The biggest jump came in the rape category; the biggest drop came in motor vehicle thefts.
By JoANNE VIVIANO
VINDICATOR STAFF WRITER
YOUNGSTOWN -- Although the overall crime rate in the city continues to spiral downward, violent crime in the city took a jump upward in 2001.
Total crime in 2001 went down 7.1 percent, and property crimes decreased 9.2 percent. Violent crime, however, rose 5.56 percent.
Police Chief Richard Lewis said he's pleased with the numbers overall, but he still has concern over the number of homicides and reported felonious assaults and rapes.
He said community awareness, saturating the streets with police patrols and aggressive prosecution have helped keep rates relatively static.
"Numbers have been holding steady or going down with the exception of crimes against persons, rapes and assaults and homicides," Lewis said.
"And we continue to address those issues, but some of those issues are very difficult to deal with. These are crimes of emotion, crimes of passion, crimes of retaliation. You can't control a person's emotions."
Biggest problem: In the violent crime category, rapes took the biggest leap, rising 30 percent from 2000 to 2001.
Detective Sgt. Delphine Baldwin-Casey said most of the reported rapes are acquaintance rapes and not those committed by strangers. Generally, the suspects are men that female victims recently have met.
Baldwin-Casey, who handles adult rape cases for the department, said a key to lowering rape statistics is to educate the community on ways to prevent date rapes.
She advises women to be aware of the men they spend time with and their attitudes toward women and to make it clear what their limits are. She also advises women to avoid secluded places when on dates, to avoid alcohol and drugs, and to drive their own vehicles.
Among other violent crimes, homicides rose 6.25 percent from 2000 to 2001, and felonious assaults climbed by 8.2 percent.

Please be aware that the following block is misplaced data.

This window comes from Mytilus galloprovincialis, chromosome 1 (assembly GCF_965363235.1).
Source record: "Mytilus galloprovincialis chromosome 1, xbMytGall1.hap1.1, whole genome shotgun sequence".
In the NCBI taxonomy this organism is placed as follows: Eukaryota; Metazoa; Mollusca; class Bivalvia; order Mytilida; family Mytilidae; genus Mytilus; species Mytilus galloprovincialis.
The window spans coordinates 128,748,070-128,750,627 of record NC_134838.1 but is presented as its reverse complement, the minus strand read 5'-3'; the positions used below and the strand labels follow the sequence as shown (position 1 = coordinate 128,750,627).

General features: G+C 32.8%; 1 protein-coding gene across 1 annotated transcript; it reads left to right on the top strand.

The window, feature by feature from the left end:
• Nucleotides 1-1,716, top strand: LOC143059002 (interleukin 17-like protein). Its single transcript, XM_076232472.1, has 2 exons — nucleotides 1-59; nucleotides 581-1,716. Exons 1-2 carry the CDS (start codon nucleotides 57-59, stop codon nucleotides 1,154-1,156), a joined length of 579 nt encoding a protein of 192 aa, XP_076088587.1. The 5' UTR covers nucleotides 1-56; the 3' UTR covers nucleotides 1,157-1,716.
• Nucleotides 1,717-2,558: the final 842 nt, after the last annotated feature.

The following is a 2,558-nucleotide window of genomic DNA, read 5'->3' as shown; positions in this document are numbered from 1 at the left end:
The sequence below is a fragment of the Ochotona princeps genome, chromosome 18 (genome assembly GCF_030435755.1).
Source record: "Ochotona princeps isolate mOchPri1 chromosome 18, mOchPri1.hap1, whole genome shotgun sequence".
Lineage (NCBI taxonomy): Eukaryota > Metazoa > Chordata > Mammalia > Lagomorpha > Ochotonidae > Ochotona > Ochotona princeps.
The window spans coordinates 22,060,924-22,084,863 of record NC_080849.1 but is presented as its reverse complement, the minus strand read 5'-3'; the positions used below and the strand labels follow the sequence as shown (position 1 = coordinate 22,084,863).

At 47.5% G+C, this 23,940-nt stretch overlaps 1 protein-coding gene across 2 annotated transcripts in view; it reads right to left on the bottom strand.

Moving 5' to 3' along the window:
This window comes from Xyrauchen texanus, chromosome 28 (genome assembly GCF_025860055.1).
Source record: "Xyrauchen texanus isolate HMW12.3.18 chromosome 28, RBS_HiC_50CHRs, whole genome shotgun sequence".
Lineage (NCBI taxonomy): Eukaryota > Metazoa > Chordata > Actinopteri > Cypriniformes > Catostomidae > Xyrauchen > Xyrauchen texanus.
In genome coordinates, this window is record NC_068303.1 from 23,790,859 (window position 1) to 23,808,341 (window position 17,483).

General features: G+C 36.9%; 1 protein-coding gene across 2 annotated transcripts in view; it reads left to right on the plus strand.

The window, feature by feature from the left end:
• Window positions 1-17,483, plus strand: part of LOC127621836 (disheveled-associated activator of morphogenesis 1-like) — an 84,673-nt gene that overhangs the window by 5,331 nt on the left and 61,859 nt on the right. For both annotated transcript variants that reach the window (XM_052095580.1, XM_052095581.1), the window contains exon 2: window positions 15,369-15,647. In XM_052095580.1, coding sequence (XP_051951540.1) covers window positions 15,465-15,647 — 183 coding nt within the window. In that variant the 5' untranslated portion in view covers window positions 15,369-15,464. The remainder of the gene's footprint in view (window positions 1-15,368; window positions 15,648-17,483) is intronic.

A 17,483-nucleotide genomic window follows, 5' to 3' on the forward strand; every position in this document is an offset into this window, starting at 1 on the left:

The only violent crime to take a dip was robbery, inching down by 0.83 percent.
Lewis said increased police presence has helped create a positive change in the property crime area. There, the biggest decrease came in motor vehicle thefts, which plummeted 32.1 percent from 2000 to 2001.
Arsons also dropped, going down by 14.4 percent. Burglaries dropped by 12.8 percent, and thefts decreased by 0.44 percent.
What's behind this: Lewis said the decrease is due to many factors, including aggressive police patrolling.
At least eight additional officers patrol two or three times weekly in the city's Weed and Seed area. Starting its third year, the federally funded Weed and Seed is a South Side crime-fighting and neighborhood redevelopment program.
The city's South Side continues to be the department's "main target area," Lewis said.
Weed and Seed officers focus on a different quality-of-life issue during each patrol. For example, they may focus on street corner drug dealers or drug houses.
"Any time there is a police presence in a particular area, it tends to help us in our mission of crime prevention," the chief said.
Lewis said communities in the neighborhoods also are making a difference.
The city's 56 neighborhood block watch programs, especially the 35 active groups, help to keep crime down, the chief said.
Further making the difference in crime rates, Lewis said, is the city's involvement in the Mahoning Valley Drug Task Force and the Violent Crimes Task Force.
Aggressive prosecution and local offices of the federal Drug Enforcement Agency and Bureau of Alcohol, Tobacco and Firearms also contribute, the chief added.